“I have known Judge Meyer since 2016.1 know her to be a person of the utmost integrity and someone who has the strongest sense of propriety. I had no prior knowledge of this matter until I read the Decision and Order imposing public admonishment dated April 5, 2022. In essence, Judge Meyer tried to right a wrong. For her efforts she has been publicly admonished. This impact of the CJP’s action is likely to result in bench officers declining to open a can of worms when police misconduct is alleged, and worse, declining to set the record straight.
“Well done CJP, not.”
Los Angeles Superior Court Judge Daniel Lowenthal, who sits in Long Beach, said yesterday:
“Judge Meyer is a phenomenal judge and professor. And she’s an even better person. I’m honored to be her friend and colleague. She is extremely conscientious about adhering to the Code of Judicial Ethics and she always does the right thing.”
Another colleague in Long Beach, Judge Mark S. Arnold, had this to say: “I have known Judy Meyer for many years. I have never known her to be anything other than hard-working, smart, articulate, honest, ethical, and loyal.”
Supervising Judge’s Letter
James Otto, the supervising judge at the Long Beach courthouse, said in an Oct, 20, 2021 letter to the commission:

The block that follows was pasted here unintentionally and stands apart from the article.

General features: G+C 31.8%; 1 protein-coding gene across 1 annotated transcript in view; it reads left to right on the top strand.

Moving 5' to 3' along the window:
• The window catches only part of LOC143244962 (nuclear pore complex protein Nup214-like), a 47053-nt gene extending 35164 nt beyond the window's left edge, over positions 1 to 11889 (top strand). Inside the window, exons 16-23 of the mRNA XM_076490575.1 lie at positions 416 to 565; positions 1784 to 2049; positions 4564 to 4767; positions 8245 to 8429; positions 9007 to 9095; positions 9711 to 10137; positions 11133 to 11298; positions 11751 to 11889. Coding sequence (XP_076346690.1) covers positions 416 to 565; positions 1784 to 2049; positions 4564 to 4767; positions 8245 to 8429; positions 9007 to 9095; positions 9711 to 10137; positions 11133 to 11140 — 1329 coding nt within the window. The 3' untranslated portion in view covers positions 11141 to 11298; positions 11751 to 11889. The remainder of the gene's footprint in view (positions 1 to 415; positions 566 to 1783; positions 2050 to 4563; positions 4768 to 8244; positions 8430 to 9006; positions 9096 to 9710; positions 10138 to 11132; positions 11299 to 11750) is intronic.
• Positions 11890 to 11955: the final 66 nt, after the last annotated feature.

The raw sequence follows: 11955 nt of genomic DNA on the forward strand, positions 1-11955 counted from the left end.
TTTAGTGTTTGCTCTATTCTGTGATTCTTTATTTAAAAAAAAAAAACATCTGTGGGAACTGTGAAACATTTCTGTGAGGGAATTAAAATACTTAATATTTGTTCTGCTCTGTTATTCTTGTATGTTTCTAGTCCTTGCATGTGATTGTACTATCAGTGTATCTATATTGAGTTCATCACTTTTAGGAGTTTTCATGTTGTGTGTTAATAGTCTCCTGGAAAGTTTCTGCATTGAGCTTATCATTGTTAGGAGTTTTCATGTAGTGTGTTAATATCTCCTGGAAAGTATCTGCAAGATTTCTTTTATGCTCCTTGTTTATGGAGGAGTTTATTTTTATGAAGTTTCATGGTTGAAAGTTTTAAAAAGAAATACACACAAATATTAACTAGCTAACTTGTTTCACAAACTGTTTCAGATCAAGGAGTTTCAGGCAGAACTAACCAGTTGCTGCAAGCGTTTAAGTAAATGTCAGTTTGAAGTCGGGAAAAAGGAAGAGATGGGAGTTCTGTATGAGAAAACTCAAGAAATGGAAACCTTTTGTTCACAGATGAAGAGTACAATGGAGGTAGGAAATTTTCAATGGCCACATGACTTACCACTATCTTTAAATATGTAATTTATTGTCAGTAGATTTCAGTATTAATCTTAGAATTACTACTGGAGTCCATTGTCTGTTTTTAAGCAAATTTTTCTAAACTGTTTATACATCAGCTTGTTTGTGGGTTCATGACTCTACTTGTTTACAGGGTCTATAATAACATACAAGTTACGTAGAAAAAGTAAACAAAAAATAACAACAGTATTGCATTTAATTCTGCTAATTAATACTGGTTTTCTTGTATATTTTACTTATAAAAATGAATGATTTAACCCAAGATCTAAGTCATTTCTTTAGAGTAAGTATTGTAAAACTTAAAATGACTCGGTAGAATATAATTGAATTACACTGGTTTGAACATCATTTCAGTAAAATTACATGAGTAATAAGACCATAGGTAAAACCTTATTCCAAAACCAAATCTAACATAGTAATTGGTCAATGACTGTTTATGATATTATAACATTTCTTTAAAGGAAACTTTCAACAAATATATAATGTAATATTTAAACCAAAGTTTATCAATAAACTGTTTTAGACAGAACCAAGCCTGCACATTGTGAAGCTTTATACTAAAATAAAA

“Judge Meyer’s actions on this case are not indicative of her skills or judgment as a bench officer. Her legal acumen is well respected by her colleagues. Even experienced judges ask her legal advice and guidance on their cases. She volunteers to cover her colleagues’ calendars when they are out of the office and willingly accepts assignments by the supervising judge. She is also very generous with her time when officers need search warrants signed. As is customary in this courthouse, the officers come into chambers to present search and arrest warrants and other court orders. It is common for the Judge’s bailiff or judicial assistant to bring the officer(s) back, but sometimes they may not be made aware of what the officers are here to see the judge for.
“During the more than decade that I have known Judge Meyer she has repeatedly demonstrated a desire to treat all litigants fairly and justly. She has never declined any assignment and regularly volunteers to help out. Even in the fall of 2018 when she was diagnosed with a serious health condition, I had to repeatedly tell her follow her doctor’s recommendations about not coming to work. I can say with out reservation that she is one of the most honest, dedicated, and fair judges I have known in the nearly fifty years I have been a lawyer and judge.”
Meyer was elected to the Superior Court in the June 2006 primary election. Giving her an early start, then-Gov. Arnold Schwarzenegger appointed her to the bench in August 2006.